Why Volunteers Are More Likely to Land Jobs

July 22, 2016

Everyone is looking for a leg up in today’s job market, but most people are going about it the wrong way. Corporations are tired of looking at boosted resumes and reading about how great of a candidate you are for their firm.

Only unique experiences, like volunteering, can truly show an employee’s distinctive value to a company.

Volunteers take on leadership positions, learn new skills, and expand their networks. Many volunteers are also forced to learn to work in new environments and accept challenges outside of their comfort zone. Hiring organizations are avidly searching for these skills, but historically there’s been little statistical evidence showing correlations between volunteer experience and employment–until recently.

The Corporation for National and Community Service (CNCS) provides the most robust research to date showing a correlation between volunteering and employment in the United States. According to their most recent reporting:Volunteers Jobs

-Volunteers have a 27% higher chance of finding a job after being out of work than non-volunteers.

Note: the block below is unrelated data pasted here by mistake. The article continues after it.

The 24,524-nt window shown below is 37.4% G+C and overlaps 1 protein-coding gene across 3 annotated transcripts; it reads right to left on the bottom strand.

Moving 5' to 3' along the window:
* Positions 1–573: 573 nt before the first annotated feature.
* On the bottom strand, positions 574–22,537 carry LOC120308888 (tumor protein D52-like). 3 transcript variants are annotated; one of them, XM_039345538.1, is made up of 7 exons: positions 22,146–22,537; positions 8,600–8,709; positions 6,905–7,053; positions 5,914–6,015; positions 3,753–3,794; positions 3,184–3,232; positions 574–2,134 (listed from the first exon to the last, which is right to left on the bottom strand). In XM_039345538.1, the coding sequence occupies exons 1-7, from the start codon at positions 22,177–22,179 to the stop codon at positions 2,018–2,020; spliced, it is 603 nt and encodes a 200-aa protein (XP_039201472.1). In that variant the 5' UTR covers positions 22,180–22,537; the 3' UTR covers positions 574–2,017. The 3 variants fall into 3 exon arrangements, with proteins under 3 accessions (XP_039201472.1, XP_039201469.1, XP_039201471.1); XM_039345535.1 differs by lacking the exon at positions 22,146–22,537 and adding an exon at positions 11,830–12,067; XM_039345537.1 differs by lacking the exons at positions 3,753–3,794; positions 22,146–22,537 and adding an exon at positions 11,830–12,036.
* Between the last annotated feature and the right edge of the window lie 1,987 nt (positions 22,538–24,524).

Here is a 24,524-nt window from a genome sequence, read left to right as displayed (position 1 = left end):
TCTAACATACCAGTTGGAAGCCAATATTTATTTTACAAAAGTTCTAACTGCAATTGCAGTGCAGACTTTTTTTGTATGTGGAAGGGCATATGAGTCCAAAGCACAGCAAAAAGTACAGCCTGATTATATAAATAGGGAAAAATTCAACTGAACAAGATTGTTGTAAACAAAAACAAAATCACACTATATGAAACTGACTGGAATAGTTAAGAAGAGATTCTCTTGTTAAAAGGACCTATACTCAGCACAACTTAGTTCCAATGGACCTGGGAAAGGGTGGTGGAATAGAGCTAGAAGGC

-Volunteers without a high school diploma have a 51% higher chance of finding employment.

  -Volunteers living in rural areas have a 55% higher chance of finding employment.

Employers recognize that volunteers have experience that surpasses the knowledge of non- volunteer job applicants.

What’s even  more interesting is the research was conducted over two years among a nationally representative sample of out-of-work Americans. Meaning, the association between volunteering and employment is independent of other factors such as age, gender, ethnicity, labor market conditions, and geographic area. Overcoming these variables is not an easy feat, which further emphasizes how far-reaching and valuable volunteerism is for job applicants.

You can find the full report of CNCS research here.